Months before voters decide whether to give him a second term, Kentucky Gov. Matt Bevin (R) has picked an increasingly public fight with an unusual foe: His own lieutenant governor.
Bevin has built his political career on fights with other politicians. He entered politics in 2014 by launching a scorched-earth conservative challenge to Senate Majority Leader Mitch McConnellAddison (Mitch) Mitchell McConnellSenate advances public lands bill in late-night vote GOP senator to try to reverse requirement that Pentagon remove Confederate names from bases No, ‘blue states’ do not bail out ‘red states’ MORE (R).
In office, he has clashed with Republicans in the state legislature, with teachers unions, and with Attorney General Andy Beshear (D), his opponent in November’s general election.
But in recent weeks, Kentucky political circles are buzzing about Bevin’s feud with Lt. Gov. Jenean Hampton (R), whom Bevin picked as his running mate four years ago.
Bevin announced in January that he would dump Hampton from the ticket as he runs for reelection, in favor of state Sen. Ralph Alvarado (R).
Days later, Bevin fired Hampton’s chief of staff, Steve Knipper, after Knipper entered the race for secretary of State, a violation of the Bevin administration’s policy against political appointees running for partisan office.
And in late May, Bevin’s office fired Adrienne Southworth, Hampton’s deputy chief of staff, who has since said she was investigating whether Bevin had the authority to fire Knipper in the first place.
Hampton, the first African American elected to a statewide office in Kentucky, was left with only one staffer, and virtually no power to influence the administration or state government.
“Yesterday, person(s) unknown initiated unauthorized personnel action ending employment of my talented, stellar Deputy Chief Adrienne Southworth, against my wishes,” Hampton wrote on Twitter. “Pray for me as I battle dark forces.”
Bevin has professed ignorance of the specifics of the personnel dispute. He has blamed the media for focusing on the story, which he said is part of the normal churn of political appointees working at the governor’s pleasure.
“I really don’t know what it’s in reference to,” Bevin told reporters of Southworth’s dismissal. “People aren’t let go indiscriminately. There’s always reasons.”
In a statement, Bevin’s chief of staff Blake Brickman took responsibility for Southworth’s ouster. He said Southworth had advocated for commuting the sentence of a convicted sex offender and for unspecified misuse of state property.
“I am perplexed by the vacuous decision to deprive an active, productive Lieutenant Governor of her staff,” Hampton wrote in another statement released Tuesday. “But after watching politics for over 45 years, I am not surprised by the false allegations and character attacks which have ensued.”
Bevin’s office did not respond to requests for comment. Hampton’s office declined to make the lieutenant governor available for an interview.
Hampton said Southworth would continue to work for her, tracking her hours so she can receive back pay once she is put back on the state payroll.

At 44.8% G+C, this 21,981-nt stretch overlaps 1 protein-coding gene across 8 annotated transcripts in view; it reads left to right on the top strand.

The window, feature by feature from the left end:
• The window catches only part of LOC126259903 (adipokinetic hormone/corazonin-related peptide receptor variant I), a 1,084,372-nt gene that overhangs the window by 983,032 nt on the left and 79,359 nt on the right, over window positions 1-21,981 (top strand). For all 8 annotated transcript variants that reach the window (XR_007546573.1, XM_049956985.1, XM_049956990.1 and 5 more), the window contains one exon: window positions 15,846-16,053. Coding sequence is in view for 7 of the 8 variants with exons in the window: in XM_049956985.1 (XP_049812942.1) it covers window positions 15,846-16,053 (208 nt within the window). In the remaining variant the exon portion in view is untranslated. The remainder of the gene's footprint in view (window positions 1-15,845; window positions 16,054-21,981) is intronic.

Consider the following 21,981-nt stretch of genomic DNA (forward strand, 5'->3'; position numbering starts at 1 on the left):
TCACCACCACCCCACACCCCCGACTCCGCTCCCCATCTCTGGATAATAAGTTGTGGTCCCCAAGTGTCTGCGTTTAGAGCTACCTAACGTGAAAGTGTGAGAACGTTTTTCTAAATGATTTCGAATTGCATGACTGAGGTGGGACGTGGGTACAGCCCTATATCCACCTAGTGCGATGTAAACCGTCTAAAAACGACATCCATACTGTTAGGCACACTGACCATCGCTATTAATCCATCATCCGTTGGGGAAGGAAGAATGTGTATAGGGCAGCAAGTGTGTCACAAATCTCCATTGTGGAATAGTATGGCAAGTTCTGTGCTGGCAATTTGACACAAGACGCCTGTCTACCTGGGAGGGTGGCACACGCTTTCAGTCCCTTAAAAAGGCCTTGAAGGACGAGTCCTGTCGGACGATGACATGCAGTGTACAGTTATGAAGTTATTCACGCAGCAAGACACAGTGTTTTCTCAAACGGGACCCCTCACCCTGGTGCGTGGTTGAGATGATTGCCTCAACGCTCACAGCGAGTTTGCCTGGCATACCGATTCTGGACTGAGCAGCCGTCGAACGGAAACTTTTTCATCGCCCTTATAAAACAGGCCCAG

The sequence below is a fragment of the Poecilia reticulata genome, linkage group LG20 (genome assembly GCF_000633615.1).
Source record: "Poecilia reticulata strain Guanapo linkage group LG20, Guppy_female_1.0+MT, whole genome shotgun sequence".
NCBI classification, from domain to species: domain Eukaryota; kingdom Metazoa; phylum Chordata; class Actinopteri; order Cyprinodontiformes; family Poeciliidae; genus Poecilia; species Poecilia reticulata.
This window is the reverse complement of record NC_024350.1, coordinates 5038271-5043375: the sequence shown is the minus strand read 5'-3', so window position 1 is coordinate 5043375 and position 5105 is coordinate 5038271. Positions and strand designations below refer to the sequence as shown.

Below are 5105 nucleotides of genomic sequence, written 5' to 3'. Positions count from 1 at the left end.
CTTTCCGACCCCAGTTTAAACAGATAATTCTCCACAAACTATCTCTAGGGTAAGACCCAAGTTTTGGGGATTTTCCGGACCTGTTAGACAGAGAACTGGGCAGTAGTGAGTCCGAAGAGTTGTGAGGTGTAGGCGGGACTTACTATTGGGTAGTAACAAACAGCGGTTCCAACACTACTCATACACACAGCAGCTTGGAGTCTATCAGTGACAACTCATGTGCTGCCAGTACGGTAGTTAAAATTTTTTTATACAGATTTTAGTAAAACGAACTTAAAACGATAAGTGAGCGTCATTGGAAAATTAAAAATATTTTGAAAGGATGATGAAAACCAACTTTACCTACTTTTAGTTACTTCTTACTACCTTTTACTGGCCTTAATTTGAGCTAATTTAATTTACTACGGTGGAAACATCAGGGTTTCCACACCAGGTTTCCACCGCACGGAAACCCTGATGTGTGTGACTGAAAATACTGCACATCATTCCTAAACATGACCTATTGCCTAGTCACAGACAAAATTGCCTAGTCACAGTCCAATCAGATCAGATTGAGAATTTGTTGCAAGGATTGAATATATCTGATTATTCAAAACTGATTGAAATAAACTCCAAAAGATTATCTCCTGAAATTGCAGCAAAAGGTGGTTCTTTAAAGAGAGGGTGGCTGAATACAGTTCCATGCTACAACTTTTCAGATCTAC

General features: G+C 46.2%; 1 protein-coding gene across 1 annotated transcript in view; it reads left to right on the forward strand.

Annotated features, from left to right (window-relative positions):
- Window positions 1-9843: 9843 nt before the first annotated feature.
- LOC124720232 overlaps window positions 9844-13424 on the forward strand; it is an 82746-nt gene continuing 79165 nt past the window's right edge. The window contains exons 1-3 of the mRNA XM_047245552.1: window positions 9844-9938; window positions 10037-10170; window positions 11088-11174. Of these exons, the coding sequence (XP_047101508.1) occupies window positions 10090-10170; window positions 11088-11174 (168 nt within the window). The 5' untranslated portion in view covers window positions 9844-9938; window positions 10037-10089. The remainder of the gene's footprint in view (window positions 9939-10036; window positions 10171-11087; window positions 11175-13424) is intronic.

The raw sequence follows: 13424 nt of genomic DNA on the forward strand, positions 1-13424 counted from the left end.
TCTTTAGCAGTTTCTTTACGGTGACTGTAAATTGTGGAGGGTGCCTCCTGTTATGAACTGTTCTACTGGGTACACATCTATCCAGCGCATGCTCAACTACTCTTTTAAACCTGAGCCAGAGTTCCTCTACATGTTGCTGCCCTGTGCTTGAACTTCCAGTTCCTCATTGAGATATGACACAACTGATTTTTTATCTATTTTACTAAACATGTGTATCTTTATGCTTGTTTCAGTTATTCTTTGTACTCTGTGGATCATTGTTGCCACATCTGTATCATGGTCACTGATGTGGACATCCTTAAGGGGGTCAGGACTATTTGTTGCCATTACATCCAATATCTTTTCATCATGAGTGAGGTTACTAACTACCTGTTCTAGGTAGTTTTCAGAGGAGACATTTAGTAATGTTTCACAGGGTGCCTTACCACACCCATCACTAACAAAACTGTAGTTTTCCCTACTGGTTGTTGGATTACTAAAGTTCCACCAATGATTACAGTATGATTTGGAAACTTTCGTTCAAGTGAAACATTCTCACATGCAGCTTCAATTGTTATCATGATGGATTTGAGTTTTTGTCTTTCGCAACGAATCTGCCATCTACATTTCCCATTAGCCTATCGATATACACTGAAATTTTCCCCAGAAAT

Kentucky’s lieutenant governor is one of the least powerful in the country. Under the Commonwealth’s 1992 constitution, the office has only ceremonial powers, in addition to whatever powers the governor chooses to delegate.
“The only power it has is whatever the governor chooses to give it, and Matt Bevin chose to give Jenean Hampton no power,” said Al Cross, who directs the Institute for Rural Journalism at the University of Kentucky. “Matt Bevin realized early on that Jenean Hampton was not a big asset to his administration.”
Bevin is not the first governor to change running mates; his predecessor, Steve Beshear (D), picked a new running mate when his lieutenant governor ran for a U.S. Senate seat.
But the increasingly public feud with his own lieutenant governor is unprecedented, and it threatens to undermine Bevin’s bid for a second term.
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Tea Party activists who promoted Hampton have threatened political retribution, and Bevin’s standing within the Republican Party is already shaky; he took just 52 percent of the vote in the primary this year, a shockingly low number for an incumbent.
“There are a whole lot of Tea Party people who got out and worked for Matt Bevin’s campaigns in 2014 and 2015 who will not do that this year. And some are telling me that, while they won’t vote for Andy Beshear, they won’t vote for Matt Bevin either,” Scott Hofstra, a spokesman for the United Kentucky Tea Party, told the Louisville Courier-Journal earlier this month.
While Kentucky is a deeply conservative state where President TrumpDonald John TrumpSenate advances public lands bill in late-night vote Warren, Democrats urge Trump to back down from veto threat over changing Confederate-named bases Esper orders ‘After Action Review’ of National Guard’s role in protests MORE took 62 percent of the vote in 2016, it is not a deeply Republican state — Democrats still outnumber Republicans by 240,000 registered voters.
The only public survey in recent months, conducted by Gravis Marketing, showed Bevin leading Beshear by a 48 percent to 42 percent margin. Republican strategists familiar with the state of the race warn of private polls that show Beshear ahead.
The feud with Hampton is “of no consequence governmentally, but it might be of consequence politically,” Cross said. “Tea Party people who knew and liked her would have come around eventually. But now the thing has been exploded.”